In 1 Peter 2:11, Peter speaks of his audience “as aliens and exiles.” This language has often been used to foster a dualistic approach to Christianity that sees believers as exiles on earth from their heavenly home. The idea is summed up in the old gospel tune, “This world is not my home, I’m just passing through.” The problem arises when an escapist theology develops in which believers are simply biding their time until they are whisked off to heaven and away from this earth. In such a framework, there is little to no thought given to the bodily resurrection or the new creation. This perspective is radically dualistic and deeply unbiblical. So, from what are Christians alien and exiled? Peter gives three indications as to what he means, none of which have anything to do with our residence on the planet Earth.
First, as aliens and exiles Peter encourages his hearers to “abstain from the desires of the flesh that wage war against the soul” (11). For Peter, this alienation and exile is to be understood in terms of the flesh or the life lived apart from the Spirit of God. Unbelievers live in one way and nurture certain desires. Believers are to live another way resisting ungodly desires which destroy their lives. So, this exile is couched not in terms of where we live but of how we live, whether we live lives of godly character and holiness. Christians are exiles because we are not at home with the values and desires of unbelievers.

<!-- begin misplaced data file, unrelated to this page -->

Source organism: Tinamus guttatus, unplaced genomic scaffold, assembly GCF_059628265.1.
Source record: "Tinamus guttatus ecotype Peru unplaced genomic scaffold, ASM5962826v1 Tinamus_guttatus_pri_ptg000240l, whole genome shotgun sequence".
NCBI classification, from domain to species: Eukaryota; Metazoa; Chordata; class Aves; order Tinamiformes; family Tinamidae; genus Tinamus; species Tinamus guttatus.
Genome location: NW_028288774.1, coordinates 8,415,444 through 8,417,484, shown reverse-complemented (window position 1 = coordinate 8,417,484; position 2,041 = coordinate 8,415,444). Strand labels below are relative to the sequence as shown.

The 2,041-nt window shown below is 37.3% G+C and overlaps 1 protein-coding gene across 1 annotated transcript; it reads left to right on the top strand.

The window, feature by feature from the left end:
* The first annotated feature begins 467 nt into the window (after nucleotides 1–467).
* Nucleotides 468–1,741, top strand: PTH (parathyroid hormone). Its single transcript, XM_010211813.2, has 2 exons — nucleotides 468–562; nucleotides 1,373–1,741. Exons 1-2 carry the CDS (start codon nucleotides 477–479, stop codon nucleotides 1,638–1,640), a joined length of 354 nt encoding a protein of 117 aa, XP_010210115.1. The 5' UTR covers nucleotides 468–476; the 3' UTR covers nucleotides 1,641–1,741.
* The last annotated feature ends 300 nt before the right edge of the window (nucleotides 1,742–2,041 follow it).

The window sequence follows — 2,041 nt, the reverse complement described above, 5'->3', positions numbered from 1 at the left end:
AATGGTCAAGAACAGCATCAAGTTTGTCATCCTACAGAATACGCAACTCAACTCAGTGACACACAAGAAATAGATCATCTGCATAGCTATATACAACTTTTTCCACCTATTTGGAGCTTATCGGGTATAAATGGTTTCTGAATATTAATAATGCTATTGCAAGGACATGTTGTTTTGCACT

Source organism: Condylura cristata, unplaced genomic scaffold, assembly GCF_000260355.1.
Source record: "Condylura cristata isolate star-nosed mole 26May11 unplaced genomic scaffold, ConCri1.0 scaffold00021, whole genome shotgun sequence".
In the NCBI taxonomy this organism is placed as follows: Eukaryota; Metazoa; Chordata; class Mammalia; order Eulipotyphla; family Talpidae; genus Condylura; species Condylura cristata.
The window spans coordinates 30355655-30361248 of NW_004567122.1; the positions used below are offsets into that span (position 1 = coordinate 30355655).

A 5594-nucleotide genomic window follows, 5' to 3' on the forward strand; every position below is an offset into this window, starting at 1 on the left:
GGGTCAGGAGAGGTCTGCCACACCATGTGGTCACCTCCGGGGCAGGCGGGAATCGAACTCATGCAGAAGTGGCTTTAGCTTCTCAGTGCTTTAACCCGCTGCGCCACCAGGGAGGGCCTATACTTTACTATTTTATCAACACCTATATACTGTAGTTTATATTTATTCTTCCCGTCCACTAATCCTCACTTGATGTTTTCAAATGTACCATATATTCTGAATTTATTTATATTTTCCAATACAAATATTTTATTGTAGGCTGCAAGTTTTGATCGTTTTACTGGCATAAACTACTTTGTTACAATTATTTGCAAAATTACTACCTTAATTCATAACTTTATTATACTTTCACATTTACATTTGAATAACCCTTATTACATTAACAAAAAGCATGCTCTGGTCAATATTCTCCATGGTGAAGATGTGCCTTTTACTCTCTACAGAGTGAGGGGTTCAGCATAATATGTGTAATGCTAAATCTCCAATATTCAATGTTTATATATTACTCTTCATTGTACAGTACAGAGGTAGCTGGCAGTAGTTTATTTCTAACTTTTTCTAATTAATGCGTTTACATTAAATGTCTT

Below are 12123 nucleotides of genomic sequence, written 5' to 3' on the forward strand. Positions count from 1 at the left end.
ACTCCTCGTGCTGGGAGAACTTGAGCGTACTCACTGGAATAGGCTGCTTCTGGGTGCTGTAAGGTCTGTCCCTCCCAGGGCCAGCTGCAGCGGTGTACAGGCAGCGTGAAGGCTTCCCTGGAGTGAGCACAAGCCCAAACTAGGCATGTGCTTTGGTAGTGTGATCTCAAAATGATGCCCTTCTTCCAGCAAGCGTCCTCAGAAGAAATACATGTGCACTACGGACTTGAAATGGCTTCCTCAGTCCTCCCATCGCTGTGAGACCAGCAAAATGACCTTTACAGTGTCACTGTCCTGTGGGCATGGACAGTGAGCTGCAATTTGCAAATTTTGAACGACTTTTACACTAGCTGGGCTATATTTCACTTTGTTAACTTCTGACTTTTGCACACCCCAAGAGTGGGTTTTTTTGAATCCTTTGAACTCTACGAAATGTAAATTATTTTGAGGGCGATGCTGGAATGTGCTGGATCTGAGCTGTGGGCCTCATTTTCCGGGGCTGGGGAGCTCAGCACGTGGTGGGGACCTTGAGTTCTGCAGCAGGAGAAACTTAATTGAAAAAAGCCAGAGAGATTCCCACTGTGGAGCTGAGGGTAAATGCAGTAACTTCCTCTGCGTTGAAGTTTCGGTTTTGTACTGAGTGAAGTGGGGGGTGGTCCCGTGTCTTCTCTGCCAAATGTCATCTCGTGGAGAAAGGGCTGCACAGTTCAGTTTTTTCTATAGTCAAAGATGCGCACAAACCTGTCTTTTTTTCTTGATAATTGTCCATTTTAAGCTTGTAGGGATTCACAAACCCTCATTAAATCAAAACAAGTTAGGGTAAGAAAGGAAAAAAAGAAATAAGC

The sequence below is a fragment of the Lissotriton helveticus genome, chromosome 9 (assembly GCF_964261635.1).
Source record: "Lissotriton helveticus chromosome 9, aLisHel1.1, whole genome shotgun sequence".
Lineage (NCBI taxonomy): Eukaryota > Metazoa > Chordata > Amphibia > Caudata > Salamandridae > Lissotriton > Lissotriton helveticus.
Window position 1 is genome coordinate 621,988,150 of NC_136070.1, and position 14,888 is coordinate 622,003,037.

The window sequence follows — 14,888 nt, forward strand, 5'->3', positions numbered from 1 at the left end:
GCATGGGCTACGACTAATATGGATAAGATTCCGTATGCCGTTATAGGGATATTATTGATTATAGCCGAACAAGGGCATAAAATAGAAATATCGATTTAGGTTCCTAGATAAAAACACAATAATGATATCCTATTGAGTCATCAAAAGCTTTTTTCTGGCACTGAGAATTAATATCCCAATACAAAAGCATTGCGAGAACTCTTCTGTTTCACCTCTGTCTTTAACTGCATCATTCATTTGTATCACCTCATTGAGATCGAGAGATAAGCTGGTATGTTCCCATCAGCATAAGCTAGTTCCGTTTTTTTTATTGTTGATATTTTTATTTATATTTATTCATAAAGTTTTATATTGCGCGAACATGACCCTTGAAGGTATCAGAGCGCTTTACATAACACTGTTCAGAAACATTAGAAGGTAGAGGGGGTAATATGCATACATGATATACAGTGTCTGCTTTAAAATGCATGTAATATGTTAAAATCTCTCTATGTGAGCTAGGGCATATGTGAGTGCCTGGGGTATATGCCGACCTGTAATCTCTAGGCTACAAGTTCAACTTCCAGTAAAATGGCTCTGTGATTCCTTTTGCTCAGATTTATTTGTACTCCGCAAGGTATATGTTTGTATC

Second, Peter instructs the aliens and exiles to live “honorably among the Gentiles (or nations)” (12). Once again, the issue here is character. Peter’s hearers are interspersed among the nations and he expects them to live a certain way. Specifically, he expects them to live lives that glorify God. The reference to the nations does not indicate that they are not at home on the planet. It indicates that their honorable living sets them apart from those unbelievers amonst whom they live. Once again, the matter of distinction and alienation is a matter of character, not location. We are aliens becuase our living is distinguishable from the unbelievers all around.
Third, Peter exhorts his hearers to live honorably so that their deeds will glorify God when he comes (12). The perspective here is not one of escapism. Rather, Peter, with the rest of scripture, looks forward to the day when God’s glorious presence will be manifest on earth to reign and judge without hindrance or opposition. If God is coming to earth, one should not be hoping to escape it. If God is coming to the world, then it will be both his home and the home of his people.
Christians are not exiled from heaven on earth. For Peter, Christians are exiles with regard to the values, desires, and character of those who do not belong to Christ. We need to recover the concept that God made this world, declared it good, and is committed to its redemption. He is working to restore it. He has no plans to destroy it. We are going to be here for a very long time, forever in fact, as will our Triune God who made us for fellowship with himself on this planet. This earth is definitely our home.